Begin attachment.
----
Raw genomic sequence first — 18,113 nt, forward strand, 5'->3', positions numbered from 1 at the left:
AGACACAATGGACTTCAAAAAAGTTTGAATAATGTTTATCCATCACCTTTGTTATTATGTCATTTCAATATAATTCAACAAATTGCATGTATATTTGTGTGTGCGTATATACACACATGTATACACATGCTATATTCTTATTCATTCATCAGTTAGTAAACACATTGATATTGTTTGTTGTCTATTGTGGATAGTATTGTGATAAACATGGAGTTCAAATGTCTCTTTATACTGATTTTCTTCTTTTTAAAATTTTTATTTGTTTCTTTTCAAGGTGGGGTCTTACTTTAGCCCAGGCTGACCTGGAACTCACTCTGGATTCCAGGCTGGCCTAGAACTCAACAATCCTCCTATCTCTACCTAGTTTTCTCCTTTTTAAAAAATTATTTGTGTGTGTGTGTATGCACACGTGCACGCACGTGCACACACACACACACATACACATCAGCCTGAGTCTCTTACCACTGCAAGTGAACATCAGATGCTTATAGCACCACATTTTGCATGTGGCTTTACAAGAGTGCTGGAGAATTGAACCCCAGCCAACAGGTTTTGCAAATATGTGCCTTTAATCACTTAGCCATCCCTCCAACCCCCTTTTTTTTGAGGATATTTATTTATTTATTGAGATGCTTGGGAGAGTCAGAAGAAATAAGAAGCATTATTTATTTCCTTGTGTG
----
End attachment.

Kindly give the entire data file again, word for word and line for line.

Raw genomic sequence first — 18,113 nt, forward strand, 5'->3', positions numbered from 1 at the left:
AGACACAATGGACTTCAAAAAAGTTTGAATAATGTTTATCCATCACCTTTGTTATTATGTCATTTCAATATAATTCAACAAATTGCATGTATATTTGTGTGTGCGTATATACACACATGTATACACATGCTATATTCTTATTCATTCATCAGTTAGTAAACACATTGATATTGTTTGTTGTCTATTGTGGATAGTATTGTGATAAACATGGAGTTCAAATGTCTCTTTATACTGATTTTCTTCTTTTTAAAATTTTTATTTGTTTCTTTTCAAGGTGGGGTCTTACTTTAGCCCAGGCTGACCTGGAACTCACTCTGGATTCCAGGCTGGCCTAGAACTCAACAATCCTCCTATCTCTACCTAGTTTTCTCCTTTTTAAAAAATTATTTGTGTGTGTGTGTATGCACACGTGCACGCACGTGCACACACACACACACATACACATCAGCCTGAGTCTCTTACCACTGCAAGTGAACATCAGATGCTTATAGCACCACATTTTGCATGTGGCTTTACAAGAGTGCTGGAGAATTGAACCCCAGCCAACAGGTTTTGCAAATATGTGCCTTTAATCACTTAGCCATCCCTCCAACCCCCTTTTTTTTGAGGATATTTATTTATTTATTGAGATGCTTGGGAGAGTCAGAAGAAATAAGAAGCATTATTTATTTCCTTGTGTG